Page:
[0136] Additionally, if the rear surface of the container is flat, an object having the property of reflecting light can be placed along the rear of the container, so that as shown in FIG. 7, the light to be detected which is emitted from a fluorescent reagent in the well or the like can be reflected back to the detecting apparatus which is positioned above the container without allowing the light to escape to the rear of the container. Since the fluorescent light emitted from the reagent is usually emitted in all directions, the fluorescent light capable of being measured by the detecting apparatus can be roughly doubled by placing a reflective object at the rear surface, i.e. the S/N ratio can be doubled. On the other hand, if excitation light is entered from the rear side of the container and the photodetector is placed on the rear side, similar effects can be achieved by placing an object that reflects light above the cover. In general, reflecting materials comprising metals such as aluminum or stainless steel with polished surfaces or materials with metals of high reflectivity such as aluminum or gold coated on the surface of a solid have the property of reflecting light. Furthermore, by coating the rear surface of the container or the inner walls of the wells with a metal by means of vapor deposition or sputtering, it is possible to give them the property of reflecting light. Of course, the same effects can be achieved using commercially available mirrors as well.

[0137] Since the microwell array after welding the container and cover must be flat and have good thermal conductivity also, the thickness of the container and cover together should be 0.3-4.0 mm, preferably 0.5-3.0 mm. If the thickness of the container and cover together is less than 0.3 mm, the rigidity is too small, and it becomes difficult to perform welding of a 384-well array with uniform pressure.

[0138] If a skirt portion is formed along the outer circumferential portion of the microwell array as shown in FIG. 8, it becomes less likely for the microwell array to warp, and the microwell array can be attached without using any special adapters when setting it in on the stage of a general-purpose distributive injection apparatus. Additionally, by providing through holes in the corners of the skirt portion, bubbles which have accumulated at the rear surface of the container are allowed to escape through the through holes during incubation in a water bath, so that the entire rear surface of the container can be heated uniformly.

[0139] Furthermore, when forming the container and cover by means of injection molding, it is possible to use a pin gate as is usual, but if the thickness is small as in the case of the present invention, the resin will not easily flow with a pin gate, thus largely warping the array. Since it will then become difficult to precisely spot the solution in each well when injecting minute amounts of solution with a syringe, it is desirable to pour the resin through a side gate as in FIG. 8.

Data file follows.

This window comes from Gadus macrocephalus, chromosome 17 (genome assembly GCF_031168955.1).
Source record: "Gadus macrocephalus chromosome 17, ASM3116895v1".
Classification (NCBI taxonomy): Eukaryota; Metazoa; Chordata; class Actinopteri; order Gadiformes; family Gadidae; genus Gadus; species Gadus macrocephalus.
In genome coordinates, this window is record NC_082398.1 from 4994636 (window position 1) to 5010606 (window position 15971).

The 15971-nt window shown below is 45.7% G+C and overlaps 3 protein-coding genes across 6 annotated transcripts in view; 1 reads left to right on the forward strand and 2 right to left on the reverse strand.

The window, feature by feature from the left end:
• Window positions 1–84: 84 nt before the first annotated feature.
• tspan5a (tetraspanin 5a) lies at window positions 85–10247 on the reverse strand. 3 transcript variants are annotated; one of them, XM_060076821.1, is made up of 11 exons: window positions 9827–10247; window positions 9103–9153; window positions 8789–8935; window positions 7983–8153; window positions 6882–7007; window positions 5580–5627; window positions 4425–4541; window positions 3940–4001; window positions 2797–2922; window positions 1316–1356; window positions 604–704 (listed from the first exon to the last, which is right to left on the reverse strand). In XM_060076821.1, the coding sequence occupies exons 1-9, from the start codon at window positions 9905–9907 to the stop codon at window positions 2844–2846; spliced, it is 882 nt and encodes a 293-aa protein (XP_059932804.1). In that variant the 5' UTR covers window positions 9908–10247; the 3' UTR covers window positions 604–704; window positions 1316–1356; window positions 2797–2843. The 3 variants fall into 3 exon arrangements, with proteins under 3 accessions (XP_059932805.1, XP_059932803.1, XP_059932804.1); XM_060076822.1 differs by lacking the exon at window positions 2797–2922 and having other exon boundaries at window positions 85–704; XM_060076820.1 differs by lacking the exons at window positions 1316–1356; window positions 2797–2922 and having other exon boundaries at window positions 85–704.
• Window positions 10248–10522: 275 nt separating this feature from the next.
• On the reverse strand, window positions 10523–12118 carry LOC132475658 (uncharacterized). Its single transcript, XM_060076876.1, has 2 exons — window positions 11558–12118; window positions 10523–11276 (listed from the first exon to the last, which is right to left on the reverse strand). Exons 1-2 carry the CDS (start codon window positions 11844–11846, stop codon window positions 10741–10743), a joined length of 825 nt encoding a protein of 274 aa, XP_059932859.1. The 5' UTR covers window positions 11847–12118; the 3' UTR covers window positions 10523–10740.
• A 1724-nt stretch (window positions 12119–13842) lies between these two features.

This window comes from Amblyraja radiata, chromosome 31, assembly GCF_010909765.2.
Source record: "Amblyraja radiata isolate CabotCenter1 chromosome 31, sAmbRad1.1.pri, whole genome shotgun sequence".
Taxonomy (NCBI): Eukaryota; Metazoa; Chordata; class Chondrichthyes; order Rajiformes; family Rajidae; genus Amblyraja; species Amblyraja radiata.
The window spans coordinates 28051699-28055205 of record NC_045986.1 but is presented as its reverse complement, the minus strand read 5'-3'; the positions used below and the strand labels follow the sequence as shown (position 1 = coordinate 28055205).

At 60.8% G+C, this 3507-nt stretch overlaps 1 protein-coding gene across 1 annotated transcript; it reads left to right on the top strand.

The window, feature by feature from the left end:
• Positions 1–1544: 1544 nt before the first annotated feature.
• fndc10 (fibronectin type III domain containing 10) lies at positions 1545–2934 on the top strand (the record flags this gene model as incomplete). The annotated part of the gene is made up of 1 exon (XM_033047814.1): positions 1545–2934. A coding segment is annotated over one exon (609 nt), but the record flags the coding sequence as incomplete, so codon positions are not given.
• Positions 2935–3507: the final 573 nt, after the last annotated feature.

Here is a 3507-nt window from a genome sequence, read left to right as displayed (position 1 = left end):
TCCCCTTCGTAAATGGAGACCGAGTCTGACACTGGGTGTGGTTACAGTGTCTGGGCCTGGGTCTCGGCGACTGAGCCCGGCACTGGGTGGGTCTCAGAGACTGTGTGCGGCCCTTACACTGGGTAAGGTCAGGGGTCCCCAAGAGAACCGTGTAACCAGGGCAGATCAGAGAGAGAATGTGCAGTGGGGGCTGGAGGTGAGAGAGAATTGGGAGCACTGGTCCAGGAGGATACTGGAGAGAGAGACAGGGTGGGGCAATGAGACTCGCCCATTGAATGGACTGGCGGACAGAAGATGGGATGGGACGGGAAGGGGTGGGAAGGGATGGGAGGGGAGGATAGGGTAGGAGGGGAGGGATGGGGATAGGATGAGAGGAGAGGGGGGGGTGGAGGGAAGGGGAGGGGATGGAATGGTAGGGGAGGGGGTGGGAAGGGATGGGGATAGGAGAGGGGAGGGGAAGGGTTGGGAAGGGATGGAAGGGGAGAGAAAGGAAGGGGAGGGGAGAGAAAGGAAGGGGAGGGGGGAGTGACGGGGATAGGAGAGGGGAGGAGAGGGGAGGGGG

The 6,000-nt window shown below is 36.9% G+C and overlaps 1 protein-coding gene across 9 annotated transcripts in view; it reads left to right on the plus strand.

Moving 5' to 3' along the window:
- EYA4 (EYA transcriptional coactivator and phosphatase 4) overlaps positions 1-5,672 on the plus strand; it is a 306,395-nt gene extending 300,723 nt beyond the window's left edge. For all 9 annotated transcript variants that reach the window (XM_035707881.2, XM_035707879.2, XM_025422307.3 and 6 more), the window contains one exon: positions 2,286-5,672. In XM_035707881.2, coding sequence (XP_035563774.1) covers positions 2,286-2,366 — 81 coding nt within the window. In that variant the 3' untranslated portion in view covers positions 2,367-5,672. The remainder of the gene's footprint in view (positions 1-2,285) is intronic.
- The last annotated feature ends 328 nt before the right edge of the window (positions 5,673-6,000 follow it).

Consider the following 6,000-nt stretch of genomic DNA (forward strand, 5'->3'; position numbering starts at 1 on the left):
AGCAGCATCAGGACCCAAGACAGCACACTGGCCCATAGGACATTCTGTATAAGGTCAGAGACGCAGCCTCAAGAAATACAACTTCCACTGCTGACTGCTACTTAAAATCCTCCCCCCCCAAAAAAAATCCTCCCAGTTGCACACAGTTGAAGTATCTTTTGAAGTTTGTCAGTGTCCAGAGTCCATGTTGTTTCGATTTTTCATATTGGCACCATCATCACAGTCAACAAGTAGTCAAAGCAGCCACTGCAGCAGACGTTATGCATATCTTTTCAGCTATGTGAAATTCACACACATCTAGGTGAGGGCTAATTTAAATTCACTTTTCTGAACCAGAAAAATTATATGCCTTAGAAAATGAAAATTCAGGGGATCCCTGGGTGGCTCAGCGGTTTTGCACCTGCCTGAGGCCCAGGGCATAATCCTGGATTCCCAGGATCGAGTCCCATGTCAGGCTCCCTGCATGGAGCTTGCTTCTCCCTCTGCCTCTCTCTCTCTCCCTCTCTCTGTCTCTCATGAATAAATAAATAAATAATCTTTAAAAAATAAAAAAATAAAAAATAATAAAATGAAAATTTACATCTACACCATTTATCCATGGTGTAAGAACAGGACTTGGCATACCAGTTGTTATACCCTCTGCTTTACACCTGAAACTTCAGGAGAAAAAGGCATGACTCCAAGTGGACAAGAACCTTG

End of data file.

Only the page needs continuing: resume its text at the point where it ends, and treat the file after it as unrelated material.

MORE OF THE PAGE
[0140] Although the effects of leakage of light from adjacent wells, i.e. cross-talk cannot be ignored if the wells are provided at a high density, this can be prevented by mixing pigments or metallic micropowders into the raw material of the container to make the container non-transparent.

[0141]FIG. 9 shows the steps of spotting genomic DNA in the microwell array shown in FIG. 1, and after drying, injecting and sealing the reagent (liquid). The DNA referred to here is not DNA in their naturally occurring state as contained inside cells, but rather DNA which has been extracted from cells for reactions with enzymes, DNA dissolved directly in solution or DNA which has been amplified or chemically synthesized. In FIG. 9A, a minute amount of DNA has been spotted and the aqueous solution dried, and in FIG. 9B, the reagent for reacting with the DNA is spotted in an amount which is 30-90% more than the volume of the well. The liquid is affected by surface tension, so that the liquid in the portions which does not fit in the well bulges from the well and is held without being spilled. Next, by pushing the liquid filling the well outside the well by means of the expelling portions of the cover as shown in FIGS. 9C and 9D, it is possible to seal the wells in such a manner that almost no air remains in the wells. Furthermore, by pressing the raised portions of the wells against the cover as in FIG. 9E and melting the raised portion by means of ultrasonic waves, the portions of contact between the raised portion and the cover can be joined, thus sealing the wells in a liquid-proof manner.